What’s not to like? There are monsters, Vikings, lots of big fights and too much violence for sexy Angelina Jolie. Who seems set to get her kit off in eye-popping CG. Cor!
That said, I only actually read Beowulf last week. The epic, Old English poem written sometime in the 400 years prior to the existing version of about 1000 AD has been recommended by all sorts of people over (blimey) the last three decades. But I think the main reason I’ve never quite got to it was I didn’t know where to start.
There are various different translations and things, and many of the people who’ve said “But you’ll love it!” have also warned “Be sure to read the right version.” And I’ve always neglected to make a note of which exactly one that is. There’s one by famous Seamus Heaney (whose bog poems I studied at A-level), and one by Julian Glover (who, top fact, was Justin Richards’s original model for Doctor Who’s brother Irving).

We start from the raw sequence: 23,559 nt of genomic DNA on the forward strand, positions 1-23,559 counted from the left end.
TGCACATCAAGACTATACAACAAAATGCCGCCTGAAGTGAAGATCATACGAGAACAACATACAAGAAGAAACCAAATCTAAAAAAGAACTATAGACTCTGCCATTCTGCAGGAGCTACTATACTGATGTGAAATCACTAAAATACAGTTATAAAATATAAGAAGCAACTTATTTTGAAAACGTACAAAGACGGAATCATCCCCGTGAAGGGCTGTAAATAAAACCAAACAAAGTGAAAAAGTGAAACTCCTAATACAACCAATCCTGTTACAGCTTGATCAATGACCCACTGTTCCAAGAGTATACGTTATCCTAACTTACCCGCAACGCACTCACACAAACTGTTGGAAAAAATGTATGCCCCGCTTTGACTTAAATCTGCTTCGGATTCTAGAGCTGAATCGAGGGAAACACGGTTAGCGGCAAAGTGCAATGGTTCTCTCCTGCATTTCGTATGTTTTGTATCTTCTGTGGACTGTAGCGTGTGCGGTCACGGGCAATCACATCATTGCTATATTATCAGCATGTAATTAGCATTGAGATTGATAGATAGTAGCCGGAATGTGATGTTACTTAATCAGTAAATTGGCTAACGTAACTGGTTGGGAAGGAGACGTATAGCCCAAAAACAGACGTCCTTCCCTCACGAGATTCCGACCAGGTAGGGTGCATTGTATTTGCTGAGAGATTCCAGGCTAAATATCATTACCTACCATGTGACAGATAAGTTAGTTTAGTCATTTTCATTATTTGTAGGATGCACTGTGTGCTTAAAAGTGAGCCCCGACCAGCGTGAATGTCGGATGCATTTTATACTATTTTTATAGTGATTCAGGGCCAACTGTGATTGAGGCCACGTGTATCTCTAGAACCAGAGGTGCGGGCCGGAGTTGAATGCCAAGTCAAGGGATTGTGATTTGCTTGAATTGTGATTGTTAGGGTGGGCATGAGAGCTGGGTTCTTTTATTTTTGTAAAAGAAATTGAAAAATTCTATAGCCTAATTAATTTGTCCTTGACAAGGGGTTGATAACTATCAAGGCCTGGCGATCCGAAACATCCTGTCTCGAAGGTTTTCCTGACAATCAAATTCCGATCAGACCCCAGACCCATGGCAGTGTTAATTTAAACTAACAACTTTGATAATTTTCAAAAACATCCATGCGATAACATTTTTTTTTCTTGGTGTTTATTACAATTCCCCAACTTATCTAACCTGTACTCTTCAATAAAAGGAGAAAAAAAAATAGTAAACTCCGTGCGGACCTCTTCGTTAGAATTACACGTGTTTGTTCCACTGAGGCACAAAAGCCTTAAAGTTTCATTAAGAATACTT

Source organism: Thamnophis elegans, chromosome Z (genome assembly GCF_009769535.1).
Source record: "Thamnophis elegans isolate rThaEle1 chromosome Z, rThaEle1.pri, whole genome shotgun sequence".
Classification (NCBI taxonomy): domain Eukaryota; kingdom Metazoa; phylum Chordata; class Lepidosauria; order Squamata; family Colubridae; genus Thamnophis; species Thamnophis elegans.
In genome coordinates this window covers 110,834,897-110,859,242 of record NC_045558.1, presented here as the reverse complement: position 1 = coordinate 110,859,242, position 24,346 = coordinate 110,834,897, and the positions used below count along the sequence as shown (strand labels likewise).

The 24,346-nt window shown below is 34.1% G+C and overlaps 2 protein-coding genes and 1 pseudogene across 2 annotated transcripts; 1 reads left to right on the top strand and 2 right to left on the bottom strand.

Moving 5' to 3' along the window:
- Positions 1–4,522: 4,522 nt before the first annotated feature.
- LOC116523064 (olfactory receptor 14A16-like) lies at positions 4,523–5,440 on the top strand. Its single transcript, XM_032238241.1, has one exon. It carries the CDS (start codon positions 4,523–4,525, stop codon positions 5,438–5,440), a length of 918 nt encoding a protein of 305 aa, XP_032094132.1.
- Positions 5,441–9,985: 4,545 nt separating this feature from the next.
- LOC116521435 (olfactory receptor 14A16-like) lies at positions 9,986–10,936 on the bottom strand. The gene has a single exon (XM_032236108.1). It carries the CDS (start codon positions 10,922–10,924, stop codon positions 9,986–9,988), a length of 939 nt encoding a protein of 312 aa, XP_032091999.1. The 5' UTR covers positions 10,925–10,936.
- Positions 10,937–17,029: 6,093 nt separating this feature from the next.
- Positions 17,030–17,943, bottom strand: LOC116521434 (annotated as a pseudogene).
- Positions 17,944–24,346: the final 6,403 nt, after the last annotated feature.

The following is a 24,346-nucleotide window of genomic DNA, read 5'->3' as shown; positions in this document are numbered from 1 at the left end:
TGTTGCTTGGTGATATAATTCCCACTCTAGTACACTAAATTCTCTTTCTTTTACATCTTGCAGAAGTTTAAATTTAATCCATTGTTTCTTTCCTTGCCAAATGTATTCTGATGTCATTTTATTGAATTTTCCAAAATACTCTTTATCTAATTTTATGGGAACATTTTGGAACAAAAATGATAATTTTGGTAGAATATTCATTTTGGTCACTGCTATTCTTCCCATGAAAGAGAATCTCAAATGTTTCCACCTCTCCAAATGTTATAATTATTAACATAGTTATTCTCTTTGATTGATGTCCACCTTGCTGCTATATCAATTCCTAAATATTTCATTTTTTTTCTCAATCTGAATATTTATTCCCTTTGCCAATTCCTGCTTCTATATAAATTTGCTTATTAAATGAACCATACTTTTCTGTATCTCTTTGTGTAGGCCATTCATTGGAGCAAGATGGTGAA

So a couple of weeks ago I asked Psychonomy, and he not only recommended but lent a rather nice edition by Kevin Crossley-Holland, which includes all kinds of notes, family trees, maps and explanations.
Beowulf is a young Geat – which is some kind of Dane – whose dad owes a favour to a bloke with a very nice painted hall. The trouble is, every time the bloke tries to have a party in this very nice painted hall, along comes the monstrous Grendel and carries off his guests. Grendel likes to eat people, and weapons don’t seem to touch him.
Beowulf is the Mr T of his day, and so helluva tough he takes on Grendel without a weapon. There’s a lot of gripping and then Grendel’s arm tears off. Grendel runs away and there is much rejoicing. Beowulf is given some treasure and some nice things to drink, and people tell stories.
But Grendel’s mother is not amused and comes to the painted hall that evening. She eats some people, so Beowulf tracks her back to a river of blood, goes swimming in this, finds he wounded Grendel and stabs him with a magic sword. The sword melts.
So far, so good. Not surprisingly, the style did remind me of Tolkein, what with the swords that have names and the legends of bravery. Oddly, about half way through we’re told that Beowulf wasn’t always the baddest dude around.
“He had been despised
for a long while, for the Geats saw no spark
of bravery in him, nor did their king deem him
worthy of much attention on the mead-bench;
people thought that he was a sluggard,
a feeble princeling. How fate changed,
changed completely for the glorious man!”